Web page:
Cubs

Consistency continues to elude Jake Arrieta as Cubs' fortunes, future contract hang in balance

Consistency continues to elude Jake Arrieta as Cubs' fortunes, future contract hang in balance

Ask any baseball player, any athlete what the key to success is, and the odds are that the word “consistency” will come up.

Consistency has eluded the Cubs halfway through this follow-up campaign to last year’s curse-smashing World Series championship, an effect of consistency personally eluding many of the guys who fueled the 103-win regular season and the run to the title.

Jake Arrieta has perhaps been the most conspicuous of that group of underachievers, to borrow a word Kris Bryant used Friday. Arrieta has turned in good starts this season, but he’s rarely strung multiple ones together.

Saturday, Arrieta finished his first half with another so-so performance in a 4-2 Cubs loss to the visiting Pittsburgh Pirates. He allowed four runs, only three of which were earned, and couldn’t make it out of the sixth inning after getting knocked around for three runs in that frame. Arrieta gave up six hits, walked two batters and hit two more.

“The team did a good job of getting the lead,” Arrieta said, referencing the back-to-back homers off the bats of Ian Happ and Kyle Schwarber that put the Cubs in front of the Pirates by a 2-1 score. “I put up a zero in the top of the fifth. (Pirates starter Ivan) Nova did the same thing in the bottom of the fifth. And then the mindset is just to hold the lead, and it’s upsetting for me to not be able to do that in that situation. But that’s the way it worked out.”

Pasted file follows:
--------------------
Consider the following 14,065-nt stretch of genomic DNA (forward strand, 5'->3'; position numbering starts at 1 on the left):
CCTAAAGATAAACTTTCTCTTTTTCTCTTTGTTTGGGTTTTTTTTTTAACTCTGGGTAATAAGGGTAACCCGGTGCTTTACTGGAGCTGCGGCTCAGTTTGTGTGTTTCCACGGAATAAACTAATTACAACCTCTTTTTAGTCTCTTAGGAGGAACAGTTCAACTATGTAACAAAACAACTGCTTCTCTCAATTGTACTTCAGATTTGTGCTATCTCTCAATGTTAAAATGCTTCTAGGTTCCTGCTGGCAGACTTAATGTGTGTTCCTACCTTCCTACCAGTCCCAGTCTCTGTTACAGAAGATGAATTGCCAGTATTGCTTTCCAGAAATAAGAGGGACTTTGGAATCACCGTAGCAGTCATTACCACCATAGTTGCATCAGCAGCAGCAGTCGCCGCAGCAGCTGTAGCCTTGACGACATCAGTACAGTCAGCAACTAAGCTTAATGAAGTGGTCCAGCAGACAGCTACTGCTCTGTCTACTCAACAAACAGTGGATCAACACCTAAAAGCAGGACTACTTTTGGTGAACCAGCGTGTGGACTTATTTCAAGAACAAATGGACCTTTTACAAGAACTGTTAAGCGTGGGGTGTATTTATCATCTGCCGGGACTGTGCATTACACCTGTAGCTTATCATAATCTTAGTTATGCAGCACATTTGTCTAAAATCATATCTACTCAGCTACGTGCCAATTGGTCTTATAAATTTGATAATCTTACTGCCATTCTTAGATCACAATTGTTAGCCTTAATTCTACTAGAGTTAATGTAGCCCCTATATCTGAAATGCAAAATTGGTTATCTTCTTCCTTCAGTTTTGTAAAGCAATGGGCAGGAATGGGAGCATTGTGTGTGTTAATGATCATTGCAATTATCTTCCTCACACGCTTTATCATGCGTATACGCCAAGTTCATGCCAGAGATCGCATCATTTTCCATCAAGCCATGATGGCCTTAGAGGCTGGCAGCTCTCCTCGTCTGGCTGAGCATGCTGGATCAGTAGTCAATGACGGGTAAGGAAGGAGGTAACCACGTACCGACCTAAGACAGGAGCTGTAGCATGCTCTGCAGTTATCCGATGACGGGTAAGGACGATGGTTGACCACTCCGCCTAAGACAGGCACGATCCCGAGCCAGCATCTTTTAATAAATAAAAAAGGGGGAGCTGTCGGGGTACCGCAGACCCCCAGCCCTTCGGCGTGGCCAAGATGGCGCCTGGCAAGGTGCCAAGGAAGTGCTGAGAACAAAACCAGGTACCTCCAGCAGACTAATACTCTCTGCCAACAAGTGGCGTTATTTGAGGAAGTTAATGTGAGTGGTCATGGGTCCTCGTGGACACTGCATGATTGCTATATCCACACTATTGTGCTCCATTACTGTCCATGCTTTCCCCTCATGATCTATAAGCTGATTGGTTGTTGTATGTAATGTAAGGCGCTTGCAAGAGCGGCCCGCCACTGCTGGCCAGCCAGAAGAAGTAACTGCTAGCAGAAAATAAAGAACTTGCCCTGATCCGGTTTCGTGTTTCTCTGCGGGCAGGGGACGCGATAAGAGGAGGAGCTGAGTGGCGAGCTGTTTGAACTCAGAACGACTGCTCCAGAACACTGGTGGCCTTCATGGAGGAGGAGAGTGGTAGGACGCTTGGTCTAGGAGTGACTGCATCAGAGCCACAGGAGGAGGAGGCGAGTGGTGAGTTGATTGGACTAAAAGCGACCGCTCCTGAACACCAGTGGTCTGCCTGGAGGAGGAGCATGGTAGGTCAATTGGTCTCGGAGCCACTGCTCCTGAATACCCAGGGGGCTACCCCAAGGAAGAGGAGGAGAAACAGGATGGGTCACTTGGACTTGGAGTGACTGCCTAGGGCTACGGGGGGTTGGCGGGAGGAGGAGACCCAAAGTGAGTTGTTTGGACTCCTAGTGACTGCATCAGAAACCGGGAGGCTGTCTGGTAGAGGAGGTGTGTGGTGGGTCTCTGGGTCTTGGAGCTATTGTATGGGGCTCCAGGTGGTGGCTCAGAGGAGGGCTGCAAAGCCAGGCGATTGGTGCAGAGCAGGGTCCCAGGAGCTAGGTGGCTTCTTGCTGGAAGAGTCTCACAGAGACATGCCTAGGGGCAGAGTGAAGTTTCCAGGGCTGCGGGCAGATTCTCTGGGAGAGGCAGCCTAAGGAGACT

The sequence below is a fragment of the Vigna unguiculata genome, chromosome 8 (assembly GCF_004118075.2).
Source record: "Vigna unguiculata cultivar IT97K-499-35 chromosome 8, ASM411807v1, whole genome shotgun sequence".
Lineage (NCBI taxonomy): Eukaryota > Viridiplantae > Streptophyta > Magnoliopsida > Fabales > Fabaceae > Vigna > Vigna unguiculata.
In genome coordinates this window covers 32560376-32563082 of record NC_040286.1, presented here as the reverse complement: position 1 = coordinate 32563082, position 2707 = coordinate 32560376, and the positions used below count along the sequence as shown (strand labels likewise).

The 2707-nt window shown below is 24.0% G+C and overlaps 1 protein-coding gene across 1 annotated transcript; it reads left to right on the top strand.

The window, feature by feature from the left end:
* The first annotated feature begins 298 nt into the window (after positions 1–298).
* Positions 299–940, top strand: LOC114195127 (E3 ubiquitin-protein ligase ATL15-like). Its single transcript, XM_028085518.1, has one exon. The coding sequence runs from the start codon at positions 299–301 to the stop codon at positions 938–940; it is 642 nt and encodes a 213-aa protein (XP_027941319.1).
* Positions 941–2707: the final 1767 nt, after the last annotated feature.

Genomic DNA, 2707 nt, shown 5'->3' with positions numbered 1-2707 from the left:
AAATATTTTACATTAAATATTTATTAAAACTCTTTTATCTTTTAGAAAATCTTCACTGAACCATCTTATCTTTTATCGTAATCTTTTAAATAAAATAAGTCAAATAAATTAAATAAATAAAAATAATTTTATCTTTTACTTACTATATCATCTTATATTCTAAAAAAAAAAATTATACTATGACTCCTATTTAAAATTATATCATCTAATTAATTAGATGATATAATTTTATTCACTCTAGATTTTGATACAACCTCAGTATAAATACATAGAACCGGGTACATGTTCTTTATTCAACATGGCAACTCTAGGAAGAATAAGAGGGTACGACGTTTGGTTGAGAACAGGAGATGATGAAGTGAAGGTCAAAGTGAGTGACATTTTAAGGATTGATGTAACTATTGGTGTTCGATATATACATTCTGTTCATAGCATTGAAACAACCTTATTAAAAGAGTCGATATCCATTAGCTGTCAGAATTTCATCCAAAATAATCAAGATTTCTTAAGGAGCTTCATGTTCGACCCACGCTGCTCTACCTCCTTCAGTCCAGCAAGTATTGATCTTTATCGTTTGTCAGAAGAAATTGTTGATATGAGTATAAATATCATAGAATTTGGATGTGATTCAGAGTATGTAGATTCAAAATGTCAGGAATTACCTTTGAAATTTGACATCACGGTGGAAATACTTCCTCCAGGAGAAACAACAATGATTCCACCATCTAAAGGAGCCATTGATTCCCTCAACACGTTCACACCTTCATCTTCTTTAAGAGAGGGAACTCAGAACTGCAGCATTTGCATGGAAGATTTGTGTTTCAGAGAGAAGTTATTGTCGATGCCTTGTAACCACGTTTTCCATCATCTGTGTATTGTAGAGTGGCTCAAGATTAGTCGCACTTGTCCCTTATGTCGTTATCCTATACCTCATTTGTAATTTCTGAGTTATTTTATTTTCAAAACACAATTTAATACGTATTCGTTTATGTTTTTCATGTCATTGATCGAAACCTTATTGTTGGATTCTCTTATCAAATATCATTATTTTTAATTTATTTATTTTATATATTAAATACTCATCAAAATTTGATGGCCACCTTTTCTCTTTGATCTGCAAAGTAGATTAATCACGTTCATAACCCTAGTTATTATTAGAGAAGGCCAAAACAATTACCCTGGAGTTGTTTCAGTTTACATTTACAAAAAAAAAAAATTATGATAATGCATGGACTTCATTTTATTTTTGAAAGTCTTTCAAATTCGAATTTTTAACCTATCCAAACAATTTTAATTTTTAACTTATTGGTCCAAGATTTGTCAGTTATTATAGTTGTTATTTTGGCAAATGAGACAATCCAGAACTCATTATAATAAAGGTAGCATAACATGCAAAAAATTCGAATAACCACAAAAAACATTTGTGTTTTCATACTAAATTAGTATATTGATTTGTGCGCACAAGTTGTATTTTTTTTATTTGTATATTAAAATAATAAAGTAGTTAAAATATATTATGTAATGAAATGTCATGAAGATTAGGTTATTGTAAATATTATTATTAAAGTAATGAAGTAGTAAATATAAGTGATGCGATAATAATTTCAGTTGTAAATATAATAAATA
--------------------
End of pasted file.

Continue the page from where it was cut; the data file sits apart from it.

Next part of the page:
That sixth inning featured a leadoff double to Josh Bell before Gregory Polanco absolutely smashed a two-run homer to center field. After Francisco Cervelli singled, Jordy Mercer doubled him home to cap the evening’s scoring.

“It unraveled so quickly. I think (Arrieta) missed the location pretty badly to Polanco,” manager Joe Maddon said. “He was doing well. I have no real explanation for how quickly it happened because I thought he was throwing the ball pretty well.”

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Saturday wasn’t exactly a glaring step backward, but Arrieta failed to carry over the momentum from what might’ve been his finest outing of the season, when he gave up just one hit in seven shutout innings against the Cincinnati Reds last Sunday.

It’s the latest example of Arrieta’s up-and-down 2017. Prior to the dazzling effort against the Reds was the seven-steal fiasco against the Washington Nationals that ended up costing Miguel Montero his spot on the roster. Prior to that, Arrieta was great in seven innings against the Miami Marlins. But in the two starts before that he couldn’t get out of the fifth inning.